Department of Biological Sciences
Brain injury upregulates glial aromatase. The resulting local estrogen synthesis mitigates cell death and enhances cell proliferation by poorly understood mechanisms. Bone morphogenetic proteins (BMPs), well known for their roles in neural development, also promote cellular proliferation and survival. However, BMPs remain poorly characterized in the injured brain, as do the mechanisms regulating their post-injury expression. We first established the expression of BMPs 2, 4, 6, and 7 in the adult zebra finch brain by amplifying and sequencing the respective gene products. Next, we determined the effect of brain injury on BMP expression, by comparing the relative abundance of transcripts between injured and uninjured brain tissue. Brain damage increased the expression of BMPs 2 and 4, but not 6 and 7,when compared 24 hours after injury. To determine the influence of glial aromatase on BMP expression, we compared BMP levels following delivery of either fadrozole (an aromatase inhibitor) or saline into opposing hemispheres. Fadrozole decreased BMP2, but not BMP4, expression, suggesting that local aromatization contributes to the upregulation of BMP2 following injury. Subsequently we compared the extent and distribution of BMP2 protein expression across injured and uninjured conditions as well as across sex. BMP2 protein was detected in several brain areas, including areas critical to song learning and production. Comparison of cell density measures suggest that BMP2 expression differs across brain areas and across sex. Since BMPs have been shown to enhance neural cell proliferation and survival, future studies will test if the neuroprotective and cytogenic effects of aromatase upregulation are mediated by BMP2. Additionally, as BMP2 has been implicated in cognitive function, the zebra finch is not only a powerful model for understanding the role(s) of BMP2 in brain repair, but may also provide new insights into the actions of BMP2 in learning and memory.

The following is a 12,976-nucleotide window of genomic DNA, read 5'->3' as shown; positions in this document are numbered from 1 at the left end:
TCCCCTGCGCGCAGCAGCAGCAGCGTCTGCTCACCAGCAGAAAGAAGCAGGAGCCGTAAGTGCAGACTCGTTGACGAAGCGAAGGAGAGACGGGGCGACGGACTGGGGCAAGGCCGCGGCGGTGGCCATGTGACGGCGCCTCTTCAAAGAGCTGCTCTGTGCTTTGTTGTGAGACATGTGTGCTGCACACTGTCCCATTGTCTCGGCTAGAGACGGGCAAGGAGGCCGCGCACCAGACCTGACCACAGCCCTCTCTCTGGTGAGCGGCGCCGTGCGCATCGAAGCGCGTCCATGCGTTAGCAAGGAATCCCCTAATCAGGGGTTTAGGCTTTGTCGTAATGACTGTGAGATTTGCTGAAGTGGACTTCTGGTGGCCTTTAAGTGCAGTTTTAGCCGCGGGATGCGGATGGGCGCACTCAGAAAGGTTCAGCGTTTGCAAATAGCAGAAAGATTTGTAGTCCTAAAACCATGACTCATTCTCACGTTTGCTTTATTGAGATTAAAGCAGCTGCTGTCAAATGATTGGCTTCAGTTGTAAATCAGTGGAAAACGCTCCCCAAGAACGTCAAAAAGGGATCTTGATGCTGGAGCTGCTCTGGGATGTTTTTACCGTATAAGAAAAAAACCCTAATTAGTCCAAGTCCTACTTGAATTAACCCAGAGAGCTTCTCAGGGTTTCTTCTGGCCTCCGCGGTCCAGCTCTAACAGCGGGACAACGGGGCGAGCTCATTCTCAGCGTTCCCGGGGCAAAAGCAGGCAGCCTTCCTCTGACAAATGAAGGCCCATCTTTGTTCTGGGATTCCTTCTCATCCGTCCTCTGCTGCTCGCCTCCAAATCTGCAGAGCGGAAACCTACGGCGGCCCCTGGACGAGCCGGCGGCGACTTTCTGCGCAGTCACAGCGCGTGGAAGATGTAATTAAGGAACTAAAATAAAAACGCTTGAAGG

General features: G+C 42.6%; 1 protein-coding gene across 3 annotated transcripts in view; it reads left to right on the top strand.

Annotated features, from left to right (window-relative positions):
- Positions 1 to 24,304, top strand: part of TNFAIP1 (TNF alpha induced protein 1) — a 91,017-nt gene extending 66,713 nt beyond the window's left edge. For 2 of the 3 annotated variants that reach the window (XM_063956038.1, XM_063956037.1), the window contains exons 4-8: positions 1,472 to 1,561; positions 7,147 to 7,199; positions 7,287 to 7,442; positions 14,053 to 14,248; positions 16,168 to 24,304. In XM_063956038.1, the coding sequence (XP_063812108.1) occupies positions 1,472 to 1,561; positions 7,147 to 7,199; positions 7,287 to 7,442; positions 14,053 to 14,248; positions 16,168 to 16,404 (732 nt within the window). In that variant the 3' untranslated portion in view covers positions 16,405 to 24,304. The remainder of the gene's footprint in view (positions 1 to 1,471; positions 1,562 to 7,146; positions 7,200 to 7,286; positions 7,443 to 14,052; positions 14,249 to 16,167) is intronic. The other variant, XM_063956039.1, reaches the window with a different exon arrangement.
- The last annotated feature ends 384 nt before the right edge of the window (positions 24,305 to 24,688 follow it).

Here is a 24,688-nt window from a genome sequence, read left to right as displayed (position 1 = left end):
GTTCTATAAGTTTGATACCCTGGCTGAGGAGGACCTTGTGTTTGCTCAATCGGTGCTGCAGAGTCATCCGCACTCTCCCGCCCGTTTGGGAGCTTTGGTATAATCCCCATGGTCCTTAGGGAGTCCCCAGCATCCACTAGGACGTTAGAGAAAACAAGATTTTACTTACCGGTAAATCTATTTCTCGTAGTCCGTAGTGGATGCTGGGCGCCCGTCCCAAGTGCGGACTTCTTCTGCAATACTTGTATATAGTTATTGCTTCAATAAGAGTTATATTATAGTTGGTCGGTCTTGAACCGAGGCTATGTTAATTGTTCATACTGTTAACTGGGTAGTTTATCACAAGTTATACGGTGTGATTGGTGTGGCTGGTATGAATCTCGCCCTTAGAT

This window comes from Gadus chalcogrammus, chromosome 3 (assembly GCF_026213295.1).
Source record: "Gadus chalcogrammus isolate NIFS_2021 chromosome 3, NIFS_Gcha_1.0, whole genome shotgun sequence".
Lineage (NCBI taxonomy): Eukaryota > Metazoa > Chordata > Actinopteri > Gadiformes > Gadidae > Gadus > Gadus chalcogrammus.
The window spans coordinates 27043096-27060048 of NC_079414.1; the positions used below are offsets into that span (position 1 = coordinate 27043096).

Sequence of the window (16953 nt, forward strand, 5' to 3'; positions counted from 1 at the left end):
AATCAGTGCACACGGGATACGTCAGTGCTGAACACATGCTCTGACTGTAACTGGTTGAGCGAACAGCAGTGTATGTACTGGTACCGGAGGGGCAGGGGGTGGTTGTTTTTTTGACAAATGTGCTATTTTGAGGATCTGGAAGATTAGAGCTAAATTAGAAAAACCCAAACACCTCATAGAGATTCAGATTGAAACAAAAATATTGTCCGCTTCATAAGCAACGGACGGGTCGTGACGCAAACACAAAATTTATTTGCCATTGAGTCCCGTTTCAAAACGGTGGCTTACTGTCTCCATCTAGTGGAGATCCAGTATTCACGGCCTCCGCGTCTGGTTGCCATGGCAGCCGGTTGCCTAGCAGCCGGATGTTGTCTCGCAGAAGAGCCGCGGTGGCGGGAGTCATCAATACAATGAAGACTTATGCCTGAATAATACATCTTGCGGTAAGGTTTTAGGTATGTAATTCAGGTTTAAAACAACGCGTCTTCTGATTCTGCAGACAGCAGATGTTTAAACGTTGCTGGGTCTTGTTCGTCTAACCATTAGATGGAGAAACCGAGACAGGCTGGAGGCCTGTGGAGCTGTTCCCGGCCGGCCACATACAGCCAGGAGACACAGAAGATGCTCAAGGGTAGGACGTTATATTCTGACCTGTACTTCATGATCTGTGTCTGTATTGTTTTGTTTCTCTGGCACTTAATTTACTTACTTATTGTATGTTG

This project was funded by Lehigh University’s College of Arts and Sciences, and by the National Institutes of Health (NINDS 047267).
Brad Walters is a doctoral candidate in the Department of Biological Sciences at Lehigh University. He currently holds the Thorne Fellowship for Integrative Biology and was recently showcased in the departmental “student spotlight” (www.lehigh.edu/~inbios). Brad works in the laboratory of Dr. Colin Saldanha, where he studies the relationships between steroids and growth factors in the prevention of neuronal death and the facilitation of brain repair. Research in the Saldanha lab is funded by grants from Lehigh University’s College of Arts and Sciences and from the National Institutes of Health (NINDS 042767)